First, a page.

As Parliament will go on recess within a week, Prime Minister Edi Rama can look back at a successful “reconstruction” of a Parliament with 122 seats and 18 permanent vacancies. Apart from the question whether such a Parliament is Constitutional (the Constitution states Parliament has 140 members), the current ranks of the parliamentary opposition are filled with a hotch-potch of bottom-of-the-barrel MPs, happy to pick up a seat (and salary and immunity) in Parliament that they would otherwise never would have won through democratic elections.
While the actual opposition has vacated Parliament, the new, post-boycott MPs have formed three new political groups: The Independents, the Democrats, and the Rightwing Party. While the Democrats consist only of former Democratic Party members, and the Independents comprise former Socialist Movement for Integration members, the Rightwing Party contains members of both PD and LSI. Meanwhile, there are still two “real” LSI MPs in Parliament, while a large group of non-affiliated MPs contain former members of the PD and the LSI, one MP thrown out by the PS, the MPs of the PDIU, and PS ally Tom Doshi of the PSD.
The three new political groups seem to be more or less ad-hoc structures, mainly established to profit from the parliamentary office space and services that come with belonging to a political group. Otherwise, in terms of voting behavior, these groups have no consistent policy, and often vote together with the majority.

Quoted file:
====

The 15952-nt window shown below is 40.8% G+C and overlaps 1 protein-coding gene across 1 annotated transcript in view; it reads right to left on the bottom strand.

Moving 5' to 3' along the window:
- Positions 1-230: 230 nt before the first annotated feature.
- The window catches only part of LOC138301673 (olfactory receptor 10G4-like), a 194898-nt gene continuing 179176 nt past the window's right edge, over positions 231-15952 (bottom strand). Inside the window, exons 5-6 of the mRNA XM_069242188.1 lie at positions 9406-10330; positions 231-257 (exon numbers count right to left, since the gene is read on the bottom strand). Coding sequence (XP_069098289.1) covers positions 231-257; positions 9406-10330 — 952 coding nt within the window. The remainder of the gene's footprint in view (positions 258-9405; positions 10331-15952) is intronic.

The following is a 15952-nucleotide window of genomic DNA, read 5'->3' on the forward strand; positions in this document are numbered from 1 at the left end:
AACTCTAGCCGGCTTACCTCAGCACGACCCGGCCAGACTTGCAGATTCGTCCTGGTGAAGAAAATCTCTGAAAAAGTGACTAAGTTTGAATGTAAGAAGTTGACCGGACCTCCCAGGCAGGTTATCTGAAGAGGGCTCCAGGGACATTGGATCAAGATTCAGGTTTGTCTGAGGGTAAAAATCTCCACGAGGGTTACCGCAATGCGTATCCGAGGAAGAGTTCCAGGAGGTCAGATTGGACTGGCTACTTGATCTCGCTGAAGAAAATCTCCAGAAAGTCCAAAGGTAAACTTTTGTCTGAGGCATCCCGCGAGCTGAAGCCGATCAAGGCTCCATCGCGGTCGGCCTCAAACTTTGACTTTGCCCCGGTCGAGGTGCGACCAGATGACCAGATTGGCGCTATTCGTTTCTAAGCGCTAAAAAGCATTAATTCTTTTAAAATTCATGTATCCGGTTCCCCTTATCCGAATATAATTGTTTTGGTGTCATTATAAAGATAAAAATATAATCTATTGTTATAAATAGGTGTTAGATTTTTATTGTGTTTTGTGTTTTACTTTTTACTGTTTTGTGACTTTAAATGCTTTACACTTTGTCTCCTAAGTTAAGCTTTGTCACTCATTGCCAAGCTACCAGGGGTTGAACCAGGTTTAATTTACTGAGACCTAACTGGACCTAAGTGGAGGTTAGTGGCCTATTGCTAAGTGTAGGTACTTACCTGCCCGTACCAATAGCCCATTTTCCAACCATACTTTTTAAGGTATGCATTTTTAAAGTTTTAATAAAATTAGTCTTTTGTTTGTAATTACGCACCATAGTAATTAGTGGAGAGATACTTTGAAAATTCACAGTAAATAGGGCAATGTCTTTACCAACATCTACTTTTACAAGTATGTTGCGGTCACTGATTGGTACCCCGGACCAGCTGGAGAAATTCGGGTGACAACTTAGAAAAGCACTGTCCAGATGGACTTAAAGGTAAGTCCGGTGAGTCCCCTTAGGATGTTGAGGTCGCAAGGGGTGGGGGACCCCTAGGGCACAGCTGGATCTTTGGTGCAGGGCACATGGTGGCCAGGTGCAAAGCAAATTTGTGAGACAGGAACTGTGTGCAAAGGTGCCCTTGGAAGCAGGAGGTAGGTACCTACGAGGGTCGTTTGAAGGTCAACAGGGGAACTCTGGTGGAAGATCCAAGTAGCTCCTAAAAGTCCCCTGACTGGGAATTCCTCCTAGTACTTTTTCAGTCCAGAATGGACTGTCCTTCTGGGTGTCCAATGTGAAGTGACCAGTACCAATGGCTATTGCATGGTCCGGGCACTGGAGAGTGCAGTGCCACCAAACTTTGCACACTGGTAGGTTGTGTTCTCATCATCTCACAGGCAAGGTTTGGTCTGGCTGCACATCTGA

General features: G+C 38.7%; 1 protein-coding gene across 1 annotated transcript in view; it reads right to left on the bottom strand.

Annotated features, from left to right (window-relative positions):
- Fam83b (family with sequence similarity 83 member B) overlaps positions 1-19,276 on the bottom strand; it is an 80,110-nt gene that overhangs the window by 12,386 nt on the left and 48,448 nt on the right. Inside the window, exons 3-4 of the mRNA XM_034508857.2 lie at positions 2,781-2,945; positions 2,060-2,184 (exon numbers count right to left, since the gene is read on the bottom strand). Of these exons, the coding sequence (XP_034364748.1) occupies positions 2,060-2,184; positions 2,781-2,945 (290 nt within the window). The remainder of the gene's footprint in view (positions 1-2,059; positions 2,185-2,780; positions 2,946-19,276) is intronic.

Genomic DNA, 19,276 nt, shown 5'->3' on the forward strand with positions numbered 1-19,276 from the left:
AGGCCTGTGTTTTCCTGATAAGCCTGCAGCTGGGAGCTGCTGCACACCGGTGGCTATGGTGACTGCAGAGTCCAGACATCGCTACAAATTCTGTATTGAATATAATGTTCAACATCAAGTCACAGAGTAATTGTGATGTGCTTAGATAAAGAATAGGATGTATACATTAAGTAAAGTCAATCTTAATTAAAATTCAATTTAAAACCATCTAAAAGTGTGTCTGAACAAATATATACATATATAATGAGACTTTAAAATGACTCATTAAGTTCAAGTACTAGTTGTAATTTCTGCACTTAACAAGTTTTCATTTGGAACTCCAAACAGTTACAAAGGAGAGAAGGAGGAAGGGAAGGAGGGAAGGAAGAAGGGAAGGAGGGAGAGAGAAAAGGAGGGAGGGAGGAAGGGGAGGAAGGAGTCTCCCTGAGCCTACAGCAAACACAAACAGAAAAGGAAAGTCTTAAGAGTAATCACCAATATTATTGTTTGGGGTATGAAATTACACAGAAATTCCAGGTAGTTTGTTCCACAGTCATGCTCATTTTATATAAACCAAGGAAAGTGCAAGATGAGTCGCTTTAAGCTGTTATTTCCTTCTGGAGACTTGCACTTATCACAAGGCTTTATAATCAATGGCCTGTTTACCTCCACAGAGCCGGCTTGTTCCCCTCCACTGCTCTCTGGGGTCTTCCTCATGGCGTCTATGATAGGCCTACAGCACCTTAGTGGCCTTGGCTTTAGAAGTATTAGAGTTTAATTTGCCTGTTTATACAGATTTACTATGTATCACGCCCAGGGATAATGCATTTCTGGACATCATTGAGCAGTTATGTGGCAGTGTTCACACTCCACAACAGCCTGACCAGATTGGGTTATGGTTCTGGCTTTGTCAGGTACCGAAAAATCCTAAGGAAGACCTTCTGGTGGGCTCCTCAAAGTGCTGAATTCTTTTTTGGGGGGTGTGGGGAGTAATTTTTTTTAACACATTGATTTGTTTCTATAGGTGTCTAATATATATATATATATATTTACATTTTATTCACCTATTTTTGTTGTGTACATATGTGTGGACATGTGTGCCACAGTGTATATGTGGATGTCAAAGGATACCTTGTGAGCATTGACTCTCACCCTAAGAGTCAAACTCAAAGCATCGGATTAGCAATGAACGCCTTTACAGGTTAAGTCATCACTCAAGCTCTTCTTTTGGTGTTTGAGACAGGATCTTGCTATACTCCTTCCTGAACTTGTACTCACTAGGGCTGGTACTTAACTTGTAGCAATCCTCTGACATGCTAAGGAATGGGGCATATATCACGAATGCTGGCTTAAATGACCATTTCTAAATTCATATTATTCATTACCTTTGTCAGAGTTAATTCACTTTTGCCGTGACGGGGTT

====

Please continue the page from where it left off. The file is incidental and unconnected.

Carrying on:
For example, Democratic MP Alban Zeneli has voted only 17% with the PS, while Democratic MP Rudina Hajdari has agreed 63% with the PS. In the Right-wing Party, these percentages vary between 0–100%, while the Independent Group mostly votes with the PS. All this indicates a lack of a coherent vision of the parliamentary opposition, and therefore susceptibility to the influence (and money) of the Socialist Party.
Besides Tom Doshi (PSD), Gjetan Gjetani (former PS), and PDIU MPs Lala Reme and Elena Xhina, former PD MP Nikolin Staka, LSI MP Lefter Koka, and former LSI MP and Ramazan Gjuzi have consistently (100%) voted with the PS.
Together with the 75 votes of the PS in the currently Parliament, Prime Minister Rama therefore can count on at least 82 votes. This brings him comfortably close to 84 votes needed to elect a new General Prosecutor and 3 members for the Constitutional Court. He has thus been able to create a Parliament fully under his control.